PMCC PMCC

Search tips
Search criteria

Advanced
Results 1-3 (3)
 

Clipboard (0)
None

Select a Filter Below

Journals
Authors
more »
Year of Publication
Document Types
1.  Gray Matter Structural Alterations in Obsessive-Compulsive Disorder: Relationship to Neuropsychological Functions 
Psychiatry research  2008;164(2):123-131.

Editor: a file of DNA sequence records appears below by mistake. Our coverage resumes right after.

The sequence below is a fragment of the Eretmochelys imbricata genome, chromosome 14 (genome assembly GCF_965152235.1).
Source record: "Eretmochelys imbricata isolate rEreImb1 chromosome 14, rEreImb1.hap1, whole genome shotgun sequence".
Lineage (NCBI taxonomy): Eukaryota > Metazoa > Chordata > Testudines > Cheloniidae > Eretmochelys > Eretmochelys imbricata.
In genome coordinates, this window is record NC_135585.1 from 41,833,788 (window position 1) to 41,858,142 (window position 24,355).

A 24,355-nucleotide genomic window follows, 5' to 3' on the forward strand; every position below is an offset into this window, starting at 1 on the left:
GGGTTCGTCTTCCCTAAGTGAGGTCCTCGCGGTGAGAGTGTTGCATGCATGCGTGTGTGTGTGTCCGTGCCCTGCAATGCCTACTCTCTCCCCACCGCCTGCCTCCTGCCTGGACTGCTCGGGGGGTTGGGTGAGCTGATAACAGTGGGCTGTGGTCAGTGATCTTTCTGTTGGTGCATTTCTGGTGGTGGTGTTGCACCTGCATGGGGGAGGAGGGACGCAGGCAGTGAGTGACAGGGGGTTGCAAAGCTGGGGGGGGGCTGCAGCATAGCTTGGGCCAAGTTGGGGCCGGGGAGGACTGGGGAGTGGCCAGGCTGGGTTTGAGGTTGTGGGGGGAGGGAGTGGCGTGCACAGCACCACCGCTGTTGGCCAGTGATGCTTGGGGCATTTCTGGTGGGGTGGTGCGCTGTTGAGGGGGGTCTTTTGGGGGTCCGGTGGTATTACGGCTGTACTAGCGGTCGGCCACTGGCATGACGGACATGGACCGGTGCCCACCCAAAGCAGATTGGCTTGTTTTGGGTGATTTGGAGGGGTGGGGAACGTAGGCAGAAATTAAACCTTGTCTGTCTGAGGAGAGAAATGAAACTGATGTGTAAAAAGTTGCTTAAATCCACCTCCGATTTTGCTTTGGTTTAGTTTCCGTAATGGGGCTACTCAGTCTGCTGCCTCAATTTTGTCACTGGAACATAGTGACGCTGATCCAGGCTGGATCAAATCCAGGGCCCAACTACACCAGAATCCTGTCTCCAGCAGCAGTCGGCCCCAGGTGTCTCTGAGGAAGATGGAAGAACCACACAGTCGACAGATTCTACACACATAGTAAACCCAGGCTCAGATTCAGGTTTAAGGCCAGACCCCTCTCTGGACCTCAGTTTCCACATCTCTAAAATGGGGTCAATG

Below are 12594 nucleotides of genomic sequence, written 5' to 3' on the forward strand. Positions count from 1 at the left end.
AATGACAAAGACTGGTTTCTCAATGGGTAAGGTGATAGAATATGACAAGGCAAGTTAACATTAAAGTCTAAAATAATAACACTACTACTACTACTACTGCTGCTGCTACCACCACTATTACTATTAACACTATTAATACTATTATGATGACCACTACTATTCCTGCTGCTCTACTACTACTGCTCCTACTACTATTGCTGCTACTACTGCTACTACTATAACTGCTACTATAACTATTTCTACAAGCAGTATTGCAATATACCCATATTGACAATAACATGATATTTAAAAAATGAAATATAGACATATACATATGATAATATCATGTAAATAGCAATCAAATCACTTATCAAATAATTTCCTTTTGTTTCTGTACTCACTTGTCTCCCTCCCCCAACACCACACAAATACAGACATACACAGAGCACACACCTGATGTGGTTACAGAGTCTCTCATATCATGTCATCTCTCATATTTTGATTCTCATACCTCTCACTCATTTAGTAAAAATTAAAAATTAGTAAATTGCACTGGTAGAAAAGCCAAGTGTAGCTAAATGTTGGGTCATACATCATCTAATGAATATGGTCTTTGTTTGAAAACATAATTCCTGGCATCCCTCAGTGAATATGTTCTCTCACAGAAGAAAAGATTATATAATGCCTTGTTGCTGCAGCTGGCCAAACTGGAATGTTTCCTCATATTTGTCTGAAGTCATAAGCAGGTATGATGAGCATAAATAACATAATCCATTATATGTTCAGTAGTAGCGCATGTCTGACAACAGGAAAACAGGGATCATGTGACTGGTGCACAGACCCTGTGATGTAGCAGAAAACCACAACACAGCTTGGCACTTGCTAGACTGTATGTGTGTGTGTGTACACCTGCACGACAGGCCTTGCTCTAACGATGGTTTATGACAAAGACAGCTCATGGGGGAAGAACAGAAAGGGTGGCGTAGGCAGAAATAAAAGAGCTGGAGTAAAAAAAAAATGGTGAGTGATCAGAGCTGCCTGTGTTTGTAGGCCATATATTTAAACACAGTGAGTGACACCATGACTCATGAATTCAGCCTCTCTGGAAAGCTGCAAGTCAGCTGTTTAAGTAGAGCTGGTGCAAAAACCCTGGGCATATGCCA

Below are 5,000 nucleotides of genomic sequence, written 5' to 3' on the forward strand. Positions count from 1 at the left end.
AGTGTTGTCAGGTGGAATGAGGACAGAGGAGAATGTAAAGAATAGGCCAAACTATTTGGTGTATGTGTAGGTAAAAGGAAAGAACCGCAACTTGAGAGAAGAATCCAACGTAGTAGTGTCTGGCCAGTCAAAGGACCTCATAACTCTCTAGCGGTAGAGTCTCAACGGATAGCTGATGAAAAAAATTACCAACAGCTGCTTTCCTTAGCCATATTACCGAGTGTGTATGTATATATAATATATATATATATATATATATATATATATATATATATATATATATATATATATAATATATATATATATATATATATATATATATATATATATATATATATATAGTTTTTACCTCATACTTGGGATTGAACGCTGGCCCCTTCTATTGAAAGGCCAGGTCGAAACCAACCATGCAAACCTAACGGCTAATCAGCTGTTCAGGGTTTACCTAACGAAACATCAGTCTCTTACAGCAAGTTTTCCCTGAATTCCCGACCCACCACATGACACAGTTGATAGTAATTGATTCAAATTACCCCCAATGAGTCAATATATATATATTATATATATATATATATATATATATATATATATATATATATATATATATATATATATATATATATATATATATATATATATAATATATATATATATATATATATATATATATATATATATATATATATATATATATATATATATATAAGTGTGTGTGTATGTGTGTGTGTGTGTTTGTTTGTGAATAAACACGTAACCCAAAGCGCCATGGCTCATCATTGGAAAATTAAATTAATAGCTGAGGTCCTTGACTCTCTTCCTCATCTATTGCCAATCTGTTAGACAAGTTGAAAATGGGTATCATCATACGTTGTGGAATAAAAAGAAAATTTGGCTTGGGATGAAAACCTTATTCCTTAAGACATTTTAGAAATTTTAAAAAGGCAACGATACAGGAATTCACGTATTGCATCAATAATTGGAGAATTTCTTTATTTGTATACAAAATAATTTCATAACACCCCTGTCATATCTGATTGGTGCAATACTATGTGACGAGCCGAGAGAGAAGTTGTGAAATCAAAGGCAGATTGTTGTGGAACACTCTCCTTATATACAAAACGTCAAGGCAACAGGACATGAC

Numerous magnetic resonance (MR) studies have examined gray matter structural alterations in patients with obsessive-compulsive disorder (OCD). Few, however, have used automated, highly reliable techniques such as voxel-based morphometry (VBM) to examine the entire brain in contrast to selected regions of interest. Moreover, few studies have examined the functional correlates of gray matter abnormalities in OCD. We used VBM to evaluate regional gray matter differences between 21 OCD patients and 21 age- and sex-matched healthy volunteers. All patients had comprehensive neuropsychological assessments. MR images were normalized to a customized template and segmented using optimized VBM. OCD patients had significantly (P < 0.001; uncorrected) more gray matter in the left thalamus compared to healthy volunteers. OCD patients without major depression had significantly more gray matter in the thalamus (bilaterally) and left orbitofrontal cortex as well as an unpredicted region of more right dorsolateral prefrontal gray matter, which remained significant after correction for multiple comparisons, compared to healthy volunteers. In the subgroup of patients without depression greater right hemisphere thalamic and dorsolateral prefrontal gray matter correlated significantly with worse motor functioning and processing speed, respectively. In this subgroup there was also a tendency for more gray matter in the left orbitofrontal cortex and right dorsolateral prefrontal cortex to be associated with greater symptom severity. Our findings provide additional support for involvement of cortical-striatal-thalamic circuits in the pathophysiology of OCD and preliminary evidence that a defect involving the dorsolateral prefrontal cortex may also be implicated. Moreover, our data suggest that gray matter structural alterations in OCD have neuropsychological correlates, which may be useful in further characterizing structure-function relations in this disorder.